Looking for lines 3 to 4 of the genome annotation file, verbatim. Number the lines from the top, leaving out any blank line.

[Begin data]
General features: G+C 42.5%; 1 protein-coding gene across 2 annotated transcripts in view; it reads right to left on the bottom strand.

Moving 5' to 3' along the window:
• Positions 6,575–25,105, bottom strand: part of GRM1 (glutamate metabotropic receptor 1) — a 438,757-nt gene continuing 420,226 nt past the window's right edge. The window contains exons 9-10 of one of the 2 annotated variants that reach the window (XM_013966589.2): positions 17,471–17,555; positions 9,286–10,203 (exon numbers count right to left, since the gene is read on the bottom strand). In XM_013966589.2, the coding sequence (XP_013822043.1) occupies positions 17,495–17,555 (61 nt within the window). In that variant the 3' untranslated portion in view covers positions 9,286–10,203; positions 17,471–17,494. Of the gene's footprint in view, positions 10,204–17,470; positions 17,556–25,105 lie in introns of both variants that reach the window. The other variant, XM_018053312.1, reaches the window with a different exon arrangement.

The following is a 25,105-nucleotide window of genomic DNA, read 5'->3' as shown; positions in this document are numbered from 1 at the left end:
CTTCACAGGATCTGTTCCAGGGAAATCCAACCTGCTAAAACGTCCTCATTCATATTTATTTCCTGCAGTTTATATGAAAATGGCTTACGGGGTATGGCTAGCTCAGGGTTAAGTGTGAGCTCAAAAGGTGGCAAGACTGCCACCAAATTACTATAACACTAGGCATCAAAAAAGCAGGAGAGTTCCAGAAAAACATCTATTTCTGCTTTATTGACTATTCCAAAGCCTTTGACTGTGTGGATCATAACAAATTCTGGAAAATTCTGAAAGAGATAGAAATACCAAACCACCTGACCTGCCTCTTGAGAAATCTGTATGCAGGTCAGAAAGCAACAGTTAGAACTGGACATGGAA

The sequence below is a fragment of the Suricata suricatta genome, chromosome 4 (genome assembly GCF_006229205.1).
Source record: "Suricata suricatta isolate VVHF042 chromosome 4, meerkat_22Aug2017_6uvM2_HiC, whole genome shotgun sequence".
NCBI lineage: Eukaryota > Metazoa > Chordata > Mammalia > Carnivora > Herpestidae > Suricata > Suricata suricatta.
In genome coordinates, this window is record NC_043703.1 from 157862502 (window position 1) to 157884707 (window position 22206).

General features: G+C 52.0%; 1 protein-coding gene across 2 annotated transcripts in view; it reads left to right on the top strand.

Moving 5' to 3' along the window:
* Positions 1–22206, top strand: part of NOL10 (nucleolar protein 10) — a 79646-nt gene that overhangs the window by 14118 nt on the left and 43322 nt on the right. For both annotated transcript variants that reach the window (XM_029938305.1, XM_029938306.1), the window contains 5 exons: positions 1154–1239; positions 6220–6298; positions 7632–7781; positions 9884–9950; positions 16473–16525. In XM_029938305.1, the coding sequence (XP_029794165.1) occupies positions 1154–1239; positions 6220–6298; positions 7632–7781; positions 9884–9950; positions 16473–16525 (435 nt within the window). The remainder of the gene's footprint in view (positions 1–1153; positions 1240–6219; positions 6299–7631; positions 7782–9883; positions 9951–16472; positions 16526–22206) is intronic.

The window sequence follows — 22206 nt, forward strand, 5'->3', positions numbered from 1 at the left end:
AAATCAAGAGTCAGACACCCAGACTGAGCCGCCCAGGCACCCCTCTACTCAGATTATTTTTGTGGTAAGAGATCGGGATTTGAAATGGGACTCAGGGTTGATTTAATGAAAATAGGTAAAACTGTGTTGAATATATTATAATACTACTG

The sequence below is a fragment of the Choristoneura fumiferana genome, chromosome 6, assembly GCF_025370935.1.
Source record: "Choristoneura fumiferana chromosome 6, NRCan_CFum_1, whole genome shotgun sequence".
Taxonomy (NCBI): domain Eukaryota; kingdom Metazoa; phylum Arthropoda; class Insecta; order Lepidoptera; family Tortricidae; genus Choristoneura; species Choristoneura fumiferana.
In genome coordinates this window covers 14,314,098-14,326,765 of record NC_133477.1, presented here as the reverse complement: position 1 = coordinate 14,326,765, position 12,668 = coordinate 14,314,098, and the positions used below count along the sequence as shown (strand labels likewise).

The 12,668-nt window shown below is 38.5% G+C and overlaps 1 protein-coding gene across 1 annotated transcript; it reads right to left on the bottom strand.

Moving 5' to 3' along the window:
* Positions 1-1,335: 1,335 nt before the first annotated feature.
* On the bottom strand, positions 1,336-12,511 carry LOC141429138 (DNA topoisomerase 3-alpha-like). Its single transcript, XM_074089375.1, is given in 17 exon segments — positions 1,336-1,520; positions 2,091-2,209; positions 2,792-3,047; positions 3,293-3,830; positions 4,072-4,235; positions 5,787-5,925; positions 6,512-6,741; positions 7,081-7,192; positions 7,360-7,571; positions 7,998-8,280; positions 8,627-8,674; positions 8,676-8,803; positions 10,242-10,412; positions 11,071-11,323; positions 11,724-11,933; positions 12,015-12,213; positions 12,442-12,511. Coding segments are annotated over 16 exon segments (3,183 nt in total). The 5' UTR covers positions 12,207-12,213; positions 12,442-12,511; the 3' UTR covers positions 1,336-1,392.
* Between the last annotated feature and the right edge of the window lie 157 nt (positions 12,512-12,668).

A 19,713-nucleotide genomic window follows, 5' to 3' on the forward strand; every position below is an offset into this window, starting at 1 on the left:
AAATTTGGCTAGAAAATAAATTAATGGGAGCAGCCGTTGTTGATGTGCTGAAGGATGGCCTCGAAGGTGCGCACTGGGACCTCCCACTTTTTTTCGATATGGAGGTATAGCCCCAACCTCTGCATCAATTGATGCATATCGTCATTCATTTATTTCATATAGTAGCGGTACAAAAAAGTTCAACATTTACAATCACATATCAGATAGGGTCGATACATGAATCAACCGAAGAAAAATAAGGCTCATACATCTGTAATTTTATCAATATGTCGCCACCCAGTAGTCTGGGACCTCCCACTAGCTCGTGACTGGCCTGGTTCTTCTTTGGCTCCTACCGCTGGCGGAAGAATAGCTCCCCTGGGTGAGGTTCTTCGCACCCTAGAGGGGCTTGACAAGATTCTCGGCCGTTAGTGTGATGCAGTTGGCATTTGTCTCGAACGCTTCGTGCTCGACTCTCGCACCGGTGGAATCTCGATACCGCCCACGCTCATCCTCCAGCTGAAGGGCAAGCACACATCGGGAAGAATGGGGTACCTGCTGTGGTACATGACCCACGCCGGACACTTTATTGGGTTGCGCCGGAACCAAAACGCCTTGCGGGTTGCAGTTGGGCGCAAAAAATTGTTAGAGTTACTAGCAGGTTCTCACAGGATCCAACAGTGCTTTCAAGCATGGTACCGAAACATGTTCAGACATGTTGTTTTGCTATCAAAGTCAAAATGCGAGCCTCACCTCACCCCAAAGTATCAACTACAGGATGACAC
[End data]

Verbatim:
• Positions 6,575–25,105, bottom strand: part of GRM1 (glutamate metabotropic receptor 1) — a 438,757-nt gene continuing 420,226 nt past the window's right edge. The window contains exons 9-10 of one of the 2 annotated variants that reach the window (XM_013966589.2): positions 17,471–17,555; positions 9,286–10,203 (exon numbers count right to left, since the gene is read on the bottom strand). In XM_013966589.2, the coding sequence (XP_013822043.1) occupies positions 17,495–17,555 (61 nt within the window). In that variant the 3' untranslated portion in view covers positions 9,286–10,203; positions 17,471–17,494. Of the gene's footprint in view, positions 10,204–17,470; positions 17,556–25,105 lie in introns of both variants that reach the window. The other variant, XM_018053312.1, reaches the window with a different exon arrangement.

The following is a 25,105-nucleotide window of genomic DNA, read 5'->3' as shown; positions in this document are numbered from 1 at the left end: